The basic idea is that, by using HoloLens, computer generated objects can be superimposed with actual physical objects. Instead of using the “desktop” metaphor, users will be able to deploy applications in actual physical space. Non-holographic applications run as floating virtual screens  that will stick to a specific point in the physical space or move with the user. Holographic enabled applications will let you to use the physical space for virtual objects as you would for physical objects. For instance, if you leave a report, say, on top of a desk, it will stay there until you pick it up.

hololensThe IEEE Spectrum report on the device, by Rod Furlan, provides some interesting additional information and gives the device a clear  “thumbs up”.

The HoloLens, a self-contained computer weighting 580 grams, is powered by a 32-bit Intel Atom processor and Microsoft’s custom Holographic Processing Unit (HPU).

The following YouTube video, made available by Microsoft, gives some idea of what the product may become, once sufficiently powerful applications are developed.

Image and video credits: Microsoft HoloLens website.

Pokemon Go: the first step in the path to Accelerando?

The recent release of Pokemon Go,  an augmented reality mobile game attracted much attention, and made the value of its parent company, Nintendo, raise by more than 14 billion dollars. Rarely has the release of a mobile game had so much impact in the media and the financial world.

In large part, this happened because the market (and the world) are expecting this to be the first of many applications that explore the possibilities of augmented reality, a technology that superimposes the perceptions of the real and the virtual world.

Pokemon Go players, instead of staying at home playing with their cellphones, walk around the real world, looking for little monsters that appear in more or less random locations. More advanced players meet in specific places, called gyms, to have their monsters fight each other. Pokemon Go brought augmented reality into the mainstream, and may indeed represent the first of many applications that merge the real and the virtual world. The game still has many limitations in what concerns the use of augmented reality. Exact physical location, below a few feet cannot be obtained, and the illusion is slightly less than perfect. Nonetheless, the game represents a significant usage of augmented reality, a potentially disruptive technology.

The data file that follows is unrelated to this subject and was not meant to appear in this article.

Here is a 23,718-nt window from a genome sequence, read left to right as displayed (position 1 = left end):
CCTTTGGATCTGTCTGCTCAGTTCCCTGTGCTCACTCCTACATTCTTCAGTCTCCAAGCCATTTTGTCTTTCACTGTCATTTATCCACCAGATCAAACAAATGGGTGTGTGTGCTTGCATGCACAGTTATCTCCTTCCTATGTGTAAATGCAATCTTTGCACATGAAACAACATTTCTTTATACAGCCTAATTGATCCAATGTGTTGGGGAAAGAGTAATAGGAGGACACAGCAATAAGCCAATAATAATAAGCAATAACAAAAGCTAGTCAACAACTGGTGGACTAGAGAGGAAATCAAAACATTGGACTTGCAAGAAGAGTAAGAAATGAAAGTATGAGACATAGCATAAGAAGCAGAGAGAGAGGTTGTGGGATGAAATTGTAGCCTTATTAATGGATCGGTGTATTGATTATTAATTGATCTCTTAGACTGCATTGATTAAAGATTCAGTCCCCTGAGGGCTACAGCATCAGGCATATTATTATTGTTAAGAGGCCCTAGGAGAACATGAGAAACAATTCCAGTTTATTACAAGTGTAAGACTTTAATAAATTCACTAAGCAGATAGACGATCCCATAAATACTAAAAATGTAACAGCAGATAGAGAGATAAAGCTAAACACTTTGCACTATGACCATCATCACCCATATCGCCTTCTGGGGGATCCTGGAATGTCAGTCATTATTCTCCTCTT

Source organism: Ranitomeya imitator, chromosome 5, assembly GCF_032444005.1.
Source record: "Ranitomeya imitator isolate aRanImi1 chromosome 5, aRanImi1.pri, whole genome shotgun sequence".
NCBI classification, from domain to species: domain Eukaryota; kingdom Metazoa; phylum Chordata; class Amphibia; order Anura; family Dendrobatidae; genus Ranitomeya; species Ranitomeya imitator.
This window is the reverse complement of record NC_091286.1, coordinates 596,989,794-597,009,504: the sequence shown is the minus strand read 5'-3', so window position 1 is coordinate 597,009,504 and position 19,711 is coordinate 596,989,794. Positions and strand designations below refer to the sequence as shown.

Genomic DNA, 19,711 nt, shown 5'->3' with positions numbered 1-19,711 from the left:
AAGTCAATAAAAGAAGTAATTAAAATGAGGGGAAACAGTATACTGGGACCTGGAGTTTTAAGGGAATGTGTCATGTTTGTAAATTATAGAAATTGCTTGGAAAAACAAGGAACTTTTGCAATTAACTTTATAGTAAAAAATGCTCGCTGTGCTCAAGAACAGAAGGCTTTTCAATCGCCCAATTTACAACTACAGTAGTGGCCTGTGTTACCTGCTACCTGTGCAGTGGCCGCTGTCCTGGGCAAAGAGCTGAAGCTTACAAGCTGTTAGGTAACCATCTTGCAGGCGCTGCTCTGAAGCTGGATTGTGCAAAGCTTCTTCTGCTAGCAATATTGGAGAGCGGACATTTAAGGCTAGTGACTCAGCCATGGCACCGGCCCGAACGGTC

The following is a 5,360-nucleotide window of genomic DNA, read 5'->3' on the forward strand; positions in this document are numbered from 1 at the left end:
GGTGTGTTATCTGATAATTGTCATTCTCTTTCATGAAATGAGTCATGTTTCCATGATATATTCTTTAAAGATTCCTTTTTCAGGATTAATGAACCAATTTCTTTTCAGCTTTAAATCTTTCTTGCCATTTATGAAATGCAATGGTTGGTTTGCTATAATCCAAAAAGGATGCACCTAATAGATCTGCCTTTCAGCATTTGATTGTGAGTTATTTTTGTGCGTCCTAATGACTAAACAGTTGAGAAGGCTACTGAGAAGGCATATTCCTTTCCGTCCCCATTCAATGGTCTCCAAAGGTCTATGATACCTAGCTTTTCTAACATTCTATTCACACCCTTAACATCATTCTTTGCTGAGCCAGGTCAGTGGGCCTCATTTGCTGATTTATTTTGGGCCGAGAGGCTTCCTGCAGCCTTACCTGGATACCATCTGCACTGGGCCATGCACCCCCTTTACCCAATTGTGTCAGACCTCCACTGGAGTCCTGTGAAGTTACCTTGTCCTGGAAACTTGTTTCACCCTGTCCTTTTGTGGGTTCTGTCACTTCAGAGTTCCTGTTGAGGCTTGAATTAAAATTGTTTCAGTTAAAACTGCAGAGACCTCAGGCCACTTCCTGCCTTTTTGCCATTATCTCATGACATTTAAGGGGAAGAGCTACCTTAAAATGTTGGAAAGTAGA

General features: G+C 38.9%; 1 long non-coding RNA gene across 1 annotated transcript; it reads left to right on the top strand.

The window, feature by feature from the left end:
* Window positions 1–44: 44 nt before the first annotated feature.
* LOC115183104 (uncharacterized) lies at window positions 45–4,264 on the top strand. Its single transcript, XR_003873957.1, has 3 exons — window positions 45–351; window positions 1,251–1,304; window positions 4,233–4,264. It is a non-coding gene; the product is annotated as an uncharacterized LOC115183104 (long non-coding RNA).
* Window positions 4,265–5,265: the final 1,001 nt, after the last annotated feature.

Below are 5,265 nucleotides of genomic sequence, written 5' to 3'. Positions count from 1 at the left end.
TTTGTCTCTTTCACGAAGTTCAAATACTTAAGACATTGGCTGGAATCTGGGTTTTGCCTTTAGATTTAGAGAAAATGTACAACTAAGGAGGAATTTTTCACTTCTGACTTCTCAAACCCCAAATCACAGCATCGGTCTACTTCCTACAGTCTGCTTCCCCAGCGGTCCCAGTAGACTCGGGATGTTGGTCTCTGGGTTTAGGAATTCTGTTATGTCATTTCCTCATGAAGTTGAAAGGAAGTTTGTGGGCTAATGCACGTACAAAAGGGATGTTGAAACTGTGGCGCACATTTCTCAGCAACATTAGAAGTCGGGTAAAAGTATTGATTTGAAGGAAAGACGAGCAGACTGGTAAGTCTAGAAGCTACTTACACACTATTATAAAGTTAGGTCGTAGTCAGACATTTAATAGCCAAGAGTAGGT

Charles Stross, in the novel Accelerando, imagines a society where the hero, Manfred Macx, is one of the first to live permanently in augmented reality, looking into the world through an always-on pair of digital glasses. The glasses integrate information from the real world and the always present web. This society provides just the starting point for the novel, which recounts the story of three generations of a family as the world goes into (and emerges out of) a technological singularity.

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It is not difficult to imagine a future where digital glasses keep you informed of the name (and history, interests, and marital status) of anyone you meet in a party, where to go for your next appointment, or what are the last relevant news. Such an augmented reality world does not really require much more technology that what is available today, only the right applications and the right user interfaces.

Until we have Manfred’s glasses, we can use Pokemon Go to imagine what the fusion of real and artificial worlds will look like.

Left picture: cover of Accelerando

Right picture: The author, posing with an Oddish Pokemon monster, found in a remote town, in Portugal.